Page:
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Hobbs proposes $1 billion in cuts as Arizona revenue projections decline

Arizona Capitol building.
The Arizona State Capitol building in Phoenix, Arizona.

Democratic Gov. Katie Hobbs’ roughly $16 billion budget proposal includes around $1 billion in spending cuts, but that won’t be enough to resolve a massive deficit that legislative budget analysts estimate has grown to roughly $1.7 billion.

And some of the cuts in Hobbs’ budget have virtually no chance to pass the Republican-controlled legislature, anyway.

The governor’s proposed cuts are spread across dozens of state agencies and include at least one big ticket item — changes to the school voucher program, also known as Empowerment Scholarship Accounts — that Republican lawmakers have already said is a non-starter.

“These elements in her proposal are dead on arrival with the Republican Majority,” Senate Appropriations Chairman John Kavanagh (R-Fountain Hills) said of Hobbs in a statement following the budget’s release. “Her grandstanding of bipartisanship during her State of the State Address is a far cry from the reality of this budget proposal, as her funding cuts strictly target Republican priorities.”

School voucher changes

Hobbs released a list earlier this month that included a half dozen reforms she wants to see implemented to rein in the voucher program, including a provision that would require that a student attend a public school for at least 100 days before they are eligible to receive voucher money.

The reforms are less aggressive than the governor’s proposal last year to completely roll back the universal expansion of the voucher program.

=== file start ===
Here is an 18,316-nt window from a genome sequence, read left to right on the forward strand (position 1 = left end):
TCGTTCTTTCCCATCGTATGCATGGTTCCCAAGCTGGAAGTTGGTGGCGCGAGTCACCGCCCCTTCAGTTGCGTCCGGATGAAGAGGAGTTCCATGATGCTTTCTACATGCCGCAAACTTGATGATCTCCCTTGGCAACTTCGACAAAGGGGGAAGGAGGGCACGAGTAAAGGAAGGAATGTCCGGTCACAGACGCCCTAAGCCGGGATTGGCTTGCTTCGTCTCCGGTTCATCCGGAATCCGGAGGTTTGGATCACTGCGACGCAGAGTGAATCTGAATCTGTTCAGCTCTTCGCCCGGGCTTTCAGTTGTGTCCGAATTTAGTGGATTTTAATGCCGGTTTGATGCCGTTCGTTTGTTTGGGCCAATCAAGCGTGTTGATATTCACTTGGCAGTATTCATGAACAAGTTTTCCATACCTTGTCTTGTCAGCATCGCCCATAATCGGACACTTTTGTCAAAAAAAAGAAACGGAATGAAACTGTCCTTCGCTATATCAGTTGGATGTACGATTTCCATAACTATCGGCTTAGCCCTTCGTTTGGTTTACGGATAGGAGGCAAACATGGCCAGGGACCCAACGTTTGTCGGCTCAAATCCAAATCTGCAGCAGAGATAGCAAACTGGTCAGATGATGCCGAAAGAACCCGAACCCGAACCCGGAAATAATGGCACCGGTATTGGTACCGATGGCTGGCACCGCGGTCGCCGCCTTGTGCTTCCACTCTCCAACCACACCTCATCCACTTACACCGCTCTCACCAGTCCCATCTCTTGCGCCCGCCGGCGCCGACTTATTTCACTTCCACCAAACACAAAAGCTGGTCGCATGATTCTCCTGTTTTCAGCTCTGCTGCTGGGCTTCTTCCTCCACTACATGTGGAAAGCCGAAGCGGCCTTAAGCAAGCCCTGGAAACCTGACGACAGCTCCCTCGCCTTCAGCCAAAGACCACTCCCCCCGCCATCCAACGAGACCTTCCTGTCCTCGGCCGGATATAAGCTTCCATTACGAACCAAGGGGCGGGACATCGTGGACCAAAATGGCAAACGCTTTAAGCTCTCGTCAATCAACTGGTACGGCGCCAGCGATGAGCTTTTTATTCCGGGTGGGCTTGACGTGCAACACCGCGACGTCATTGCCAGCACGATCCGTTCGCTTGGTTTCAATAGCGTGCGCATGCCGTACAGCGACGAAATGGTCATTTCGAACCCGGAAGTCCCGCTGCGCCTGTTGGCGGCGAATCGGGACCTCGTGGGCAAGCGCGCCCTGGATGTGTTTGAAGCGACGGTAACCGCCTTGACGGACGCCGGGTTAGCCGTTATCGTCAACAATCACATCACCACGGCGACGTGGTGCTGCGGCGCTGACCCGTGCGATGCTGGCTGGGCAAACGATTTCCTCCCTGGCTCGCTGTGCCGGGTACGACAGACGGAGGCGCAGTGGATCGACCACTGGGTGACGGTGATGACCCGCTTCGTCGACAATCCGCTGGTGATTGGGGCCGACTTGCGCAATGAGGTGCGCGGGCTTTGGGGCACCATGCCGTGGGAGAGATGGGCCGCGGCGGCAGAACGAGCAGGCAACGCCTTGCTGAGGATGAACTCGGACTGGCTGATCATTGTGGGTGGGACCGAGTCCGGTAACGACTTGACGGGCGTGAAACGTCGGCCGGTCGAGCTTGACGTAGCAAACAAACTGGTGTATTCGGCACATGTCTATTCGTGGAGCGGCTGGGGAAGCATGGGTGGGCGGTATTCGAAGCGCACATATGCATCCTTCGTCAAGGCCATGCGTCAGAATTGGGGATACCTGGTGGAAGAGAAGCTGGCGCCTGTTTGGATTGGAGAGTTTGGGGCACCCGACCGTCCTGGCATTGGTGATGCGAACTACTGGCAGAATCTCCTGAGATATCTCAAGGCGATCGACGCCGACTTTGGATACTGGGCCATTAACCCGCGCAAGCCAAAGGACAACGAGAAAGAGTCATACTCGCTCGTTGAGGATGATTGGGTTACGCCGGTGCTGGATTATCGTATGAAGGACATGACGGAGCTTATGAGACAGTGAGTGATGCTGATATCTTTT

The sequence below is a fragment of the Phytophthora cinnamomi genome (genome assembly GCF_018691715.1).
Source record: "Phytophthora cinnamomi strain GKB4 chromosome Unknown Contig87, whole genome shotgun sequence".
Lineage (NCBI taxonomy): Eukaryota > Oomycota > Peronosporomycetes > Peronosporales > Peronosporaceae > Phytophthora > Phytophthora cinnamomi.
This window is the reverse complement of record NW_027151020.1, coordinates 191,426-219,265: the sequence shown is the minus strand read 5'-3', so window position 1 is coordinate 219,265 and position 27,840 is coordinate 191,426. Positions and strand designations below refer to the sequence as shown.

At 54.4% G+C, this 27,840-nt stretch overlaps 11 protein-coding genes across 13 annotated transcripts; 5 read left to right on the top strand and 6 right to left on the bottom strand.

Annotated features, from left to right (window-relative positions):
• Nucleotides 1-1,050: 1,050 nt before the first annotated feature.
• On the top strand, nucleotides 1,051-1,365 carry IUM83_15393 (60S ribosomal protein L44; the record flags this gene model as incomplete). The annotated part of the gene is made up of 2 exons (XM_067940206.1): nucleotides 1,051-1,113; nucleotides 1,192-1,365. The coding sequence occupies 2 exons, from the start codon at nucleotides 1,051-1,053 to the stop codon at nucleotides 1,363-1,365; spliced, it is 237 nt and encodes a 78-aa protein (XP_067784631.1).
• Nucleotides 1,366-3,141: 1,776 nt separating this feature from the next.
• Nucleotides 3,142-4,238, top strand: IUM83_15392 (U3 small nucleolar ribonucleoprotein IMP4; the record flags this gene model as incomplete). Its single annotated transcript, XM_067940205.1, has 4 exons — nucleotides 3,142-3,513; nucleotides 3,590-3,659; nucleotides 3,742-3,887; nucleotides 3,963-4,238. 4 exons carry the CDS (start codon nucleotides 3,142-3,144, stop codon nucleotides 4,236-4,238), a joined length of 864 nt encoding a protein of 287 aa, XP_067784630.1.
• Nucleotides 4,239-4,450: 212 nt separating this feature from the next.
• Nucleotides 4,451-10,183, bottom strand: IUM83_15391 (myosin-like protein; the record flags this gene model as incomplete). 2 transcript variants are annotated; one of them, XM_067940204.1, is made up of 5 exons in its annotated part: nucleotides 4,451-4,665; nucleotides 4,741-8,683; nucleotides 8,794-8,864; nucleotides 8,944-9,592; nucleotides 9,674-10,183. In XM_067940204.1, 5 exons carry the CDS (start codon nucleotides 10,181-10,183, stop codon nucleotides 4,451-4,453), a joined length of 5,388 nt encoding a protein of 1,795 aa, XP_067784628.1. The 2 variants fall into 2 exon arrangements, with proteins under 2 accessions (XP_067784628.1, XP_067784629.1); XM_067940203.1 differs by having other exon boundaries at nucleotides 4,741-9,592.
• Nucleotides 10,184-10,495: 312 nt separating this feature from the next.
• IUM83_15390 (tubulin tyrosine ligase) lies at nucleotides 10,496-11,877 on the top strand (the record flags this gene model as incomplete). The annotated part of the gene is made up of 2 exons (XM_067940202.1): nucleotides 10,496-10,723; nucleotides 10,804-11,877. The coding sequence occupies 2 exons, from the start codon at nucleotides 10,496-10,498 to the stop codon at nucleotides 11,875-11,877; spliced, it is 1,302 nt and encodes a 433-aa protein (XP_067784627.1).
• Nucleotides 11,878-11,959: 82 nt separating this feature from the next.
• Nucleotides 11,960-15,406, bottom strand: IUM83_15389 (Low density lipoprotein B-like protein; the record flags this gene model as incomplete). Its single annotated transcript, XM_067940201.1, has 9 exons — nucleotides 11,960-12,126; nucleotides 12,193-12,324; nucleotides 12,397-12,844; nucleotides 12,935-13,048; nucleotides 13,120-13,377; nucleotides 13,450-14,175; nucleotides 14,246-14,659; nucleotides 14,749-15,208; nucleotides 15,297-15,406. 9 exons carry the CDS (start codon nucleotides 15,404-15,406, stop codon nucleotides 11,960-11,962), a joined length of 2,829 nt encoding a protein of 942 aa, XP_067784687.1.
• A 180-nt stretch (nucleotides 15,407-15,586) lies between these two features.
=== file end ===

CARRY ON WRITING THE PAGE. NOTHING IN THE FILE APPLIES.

That change would make over 40,000 ESA students ineligible for the program, at least until they first attend a public school, and save the state around $244 million every year, according to the governor’s budget analysts.

Officials with the governor’s office indicated it does not believe the costs to educate those students would simply shift onto public schools.

They believe the majority of those students attended private schools without vouchers before Republicans expanded the voucher program in 2022, citing data that shows from 2022 to 2023, the number of students in public schools declined by just 1,000 while the number of students in the voucher program increased by nearly 50,000.

Without the 100-day rule in place, the governor’s office projects enrollment will reach 83,000 students next year and cost $822 million.

Hobbs’ budget also calls to completely dismantle the Student Tuition Organization tax credits that parents and businesses can currently use to pay for a student’s private school tuition, the only meaningful change to Arizona’s tax law in the budget proposal. That would save a projected $185 million in 2026, the governor’s office said.

But, again, that program is supported by many legislative Republicans and Republican lawmakers accused Hobbs of trying to “raise taxes” in a press release responding to the budget proposal.

Those cuts are critical to the governor’s plan. The governor’s office projects that, under Hobbs’ budget, the state budget will see a $133.6 million surplus next year – thanks in part to rosier revenue projections than those made by legislative budget analysts. But if Republicans don’t get on board with the ESA reform, the governor’s budget will fall into a deficit.